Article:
From sr Marie of the Eucharist to Mme La Néele - July 17, 1896.


From sr Marie of the Eucharist to Mme La Néele - July 17, 1896.

+ Jesus J.M.J.T. 17th July 96

Dear little Jeanne,

I am hurrying to write to you because I do believe that soon you will be flying back to Caen, to your great regret. You see this year, I, by coming to my Carmel, spared myself the regret of leaving La Musse and its delights…

Your letter amused me so much!... And your composition!... your poem, my congratulations to the unknown [lv°]author, to the poor “Exiled one” whose name I think is Lady Jeanne…

There’s nothing new in my solitary life. My daughter is not yet here, and I think it’s over now… I’ve had no luck with her; I’d prepared everything to welcome her… And then nothing… Like Sister Ann, I look to see if she is coming. And I see nothing but a cloud of dust in the sun, and the green grass…

Would you tell Mama that everything… wine, siphons, etc. arrived safely… Once again, our thirsts were well quenched. Do thank [2r°] her for us and give her a big hug for her little daughters, and to Papa whom I will write to next time. I would have done so today, but I haven’t had the time, I’m holding up the post.

My illumination yesterday was a great success. You’d have thought you were in a place of pilgrimage. On the side, in the holes of a wooden foot heater, we had placed 5 or 6 candles that people outside had given us to burn before the Bl. Virgin. Don’t laugh at our invention… a foot heater transformed into a candle-holder, covered in greenery and mounted on a little column.

I spent the whole evening surveying my illumination beside my Bl. Virgin… I looked exactly like a lady who rents chairs outside church. Other Sisters sometimes came to bring me candles to burn which I would put in one of the holes of the foot heater. You see how at the Carmel we are able to make use of absolutely everything.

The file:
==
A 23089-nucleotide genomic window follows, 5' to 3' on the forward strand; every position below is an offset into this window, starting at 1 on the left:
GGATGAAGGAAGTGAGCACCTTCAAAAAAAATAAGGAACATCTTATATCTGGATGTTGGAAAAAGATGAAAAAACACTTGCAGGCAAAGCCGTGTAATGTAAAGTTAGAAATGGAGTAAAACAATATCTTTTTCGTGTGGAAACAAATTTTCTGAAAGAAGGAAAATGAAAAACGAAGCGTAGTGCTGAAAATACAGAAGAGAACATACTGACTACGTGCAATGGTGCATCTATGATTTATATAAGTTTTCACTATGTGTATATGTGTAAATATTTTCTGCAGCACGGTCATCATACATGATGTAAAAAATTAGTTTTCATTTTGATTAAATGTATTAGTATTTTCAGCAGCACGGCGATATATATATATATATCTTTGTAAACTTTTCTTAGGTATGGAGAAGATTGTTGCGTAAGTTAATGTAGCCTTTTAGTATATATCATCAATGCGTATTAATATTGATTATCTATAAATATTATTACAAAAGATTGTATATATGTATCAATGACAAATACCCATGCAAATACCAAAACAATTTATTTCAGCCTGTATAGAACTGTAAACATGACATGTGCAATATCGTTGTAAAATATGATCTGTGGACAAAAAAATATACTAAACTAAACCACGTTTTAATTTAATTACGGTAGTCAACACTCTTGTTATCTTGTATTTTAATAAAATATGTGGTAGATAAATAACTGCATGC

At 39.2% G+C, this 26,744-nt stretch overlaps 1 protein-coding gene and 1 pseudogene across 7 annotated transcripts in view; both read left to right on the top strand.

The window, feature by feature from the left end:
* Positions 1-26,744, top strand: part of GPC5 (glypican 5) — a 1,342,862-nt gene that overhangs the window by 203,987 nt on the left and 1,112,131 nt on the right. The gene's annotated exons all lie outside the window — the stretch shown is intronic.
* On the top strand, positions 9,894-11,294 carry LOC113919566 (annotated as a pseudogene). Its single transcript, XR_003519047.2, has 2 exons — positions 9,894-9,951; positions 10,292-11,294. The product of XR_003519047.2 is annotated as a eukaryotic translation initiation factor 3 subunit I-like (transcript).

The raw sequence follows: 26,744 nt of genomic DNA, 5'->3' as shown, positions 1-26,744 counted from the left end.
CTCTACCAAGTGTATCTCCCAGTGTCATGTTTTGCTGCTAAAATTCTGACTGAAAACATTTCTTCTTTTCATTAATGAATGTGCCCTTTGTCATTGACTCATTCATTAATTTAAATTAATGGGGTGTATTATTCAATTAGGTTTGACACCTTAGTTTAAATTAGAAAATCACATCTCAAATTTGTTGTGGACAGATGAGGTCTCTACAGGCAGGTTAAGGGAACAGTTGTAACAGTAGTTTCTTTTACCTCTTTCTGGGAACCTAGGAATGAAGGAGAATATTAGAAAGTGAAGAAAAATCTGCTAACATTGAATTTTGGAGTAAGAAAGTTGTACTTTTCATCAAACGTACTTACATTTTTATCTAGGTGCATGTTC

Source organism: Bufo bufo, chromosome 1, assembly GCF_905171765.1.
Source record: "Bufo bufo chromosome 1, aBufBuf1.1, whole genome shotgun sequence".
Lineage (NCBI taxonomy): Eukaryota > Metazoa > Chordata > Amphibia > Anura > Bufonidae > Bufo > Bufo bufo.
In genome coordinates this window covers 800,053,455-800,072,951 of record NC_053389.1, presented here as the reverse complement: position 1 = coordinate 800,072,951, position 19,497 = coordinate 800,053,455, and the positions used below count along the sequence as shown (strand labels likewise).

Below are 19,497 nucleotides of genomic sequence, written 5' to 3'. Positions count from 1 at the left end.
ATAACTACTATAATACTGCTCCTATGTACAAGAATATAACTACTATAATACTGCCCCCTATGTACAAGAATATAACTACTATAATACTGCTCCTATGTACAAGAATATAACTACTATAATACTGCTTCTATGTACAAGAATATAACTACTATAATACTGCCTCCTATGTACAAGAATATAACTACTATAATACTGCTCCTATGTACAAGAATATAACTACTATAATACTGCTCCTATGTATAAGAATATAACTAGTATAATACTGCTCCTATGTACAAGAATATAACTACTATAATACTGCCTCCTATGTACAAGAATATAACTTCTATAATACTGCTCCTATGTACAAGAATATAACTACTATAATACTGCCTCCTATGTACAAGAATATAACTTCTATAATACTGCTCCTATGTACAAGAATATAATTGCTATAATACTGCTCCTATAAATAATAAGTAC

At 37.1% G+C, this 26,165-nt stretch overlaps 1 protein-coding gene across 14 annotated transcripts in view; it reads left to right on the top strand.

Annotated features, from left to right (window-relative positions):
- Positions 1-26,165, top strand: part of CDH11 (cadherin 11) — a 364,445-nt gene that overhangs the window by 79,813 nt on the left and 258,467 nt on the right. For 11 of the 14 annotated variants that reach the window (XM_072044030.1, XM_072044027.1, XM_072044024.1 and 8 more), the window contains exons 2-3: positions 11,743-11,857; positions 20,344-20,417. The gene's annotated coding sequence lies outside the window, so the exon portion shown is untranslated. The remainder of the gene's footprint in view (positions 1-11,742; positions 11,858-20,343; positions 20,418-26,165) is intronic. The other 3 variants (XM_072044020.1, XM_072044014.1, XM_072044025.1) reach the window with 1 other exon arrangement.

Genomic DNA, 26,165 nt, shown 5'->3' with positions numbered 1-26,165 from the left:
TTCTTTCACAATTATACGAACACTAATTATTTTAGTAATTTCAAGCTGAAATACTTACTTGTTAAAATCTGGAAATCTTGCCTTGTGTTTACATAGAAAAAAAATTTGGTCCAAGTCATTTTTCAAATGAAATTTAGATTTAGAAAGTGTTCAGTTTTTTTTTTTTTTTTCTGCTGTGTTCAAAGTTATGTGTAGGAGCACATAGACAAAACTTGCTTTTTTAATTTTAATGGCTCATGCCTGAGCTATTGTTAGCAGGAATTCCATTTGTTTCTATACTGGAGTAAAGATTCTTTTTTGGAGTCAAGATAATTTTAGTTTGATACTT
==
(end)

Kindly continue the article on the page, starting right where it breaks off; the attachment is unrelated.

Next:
On the eve of 14th July I attended a ball until midnight. I think it was at the Askier’s, because from our cell I can see their house very well (in Rue de Livarot). I heard everything: polkas, waltzes, mazurkas, and above all the lancers square dance. The lancers square dance brought back many memories. I followed each turn of the dance as if I was really there and so closely that I could tell you when there was a mistake. For instance, they had to start the 4th turn again three times, they couldn’t get it right. There was an artist playing the piano because every note was polished; not one single hiccup in any of the dances. I thought I could recognize Regina’s skill (Regina Beretta, a fellow pupil of the boarding school attended by the Guérins and Martins). Look how informed I am about my neighbours. After each dance there was endless applause. If it was a Carmelite word, I would say that I was enraged [lr°tv] by this confounded piano that was preventing me from sleeping. I was, however, very pleased to hear it (this anecdote is to be compared with that of Thérèse in Ms. C 29v°/30r°; a memory of her novitiate when she led the infirm Sister Saint-Peter from the choir to the refectory).

On Sunday I heard an orchestra rehearse for the music competition to be held at the Hôtel du Petit Couvent (hall). They performed their piece perfectly. At the Carmel we don’t often hear music so I was very happy to rediscover my buried former [lv°tv] talent. I will leave you by sending you and Francis lots of love.

Your little sister

Marie of the Eucharist


The rabbits were excellent. Fr. Youf had one for his priests’ dinner (for the Feast of O. L. of Mount Carmel – among the guests was the day’s orator, a certain Fr. Lechêne, cf. LT 192). The other was eaten by the Carmelites on a fast-free day. Thank you. Thank you. Congratulations to the hunter. I am still very well.

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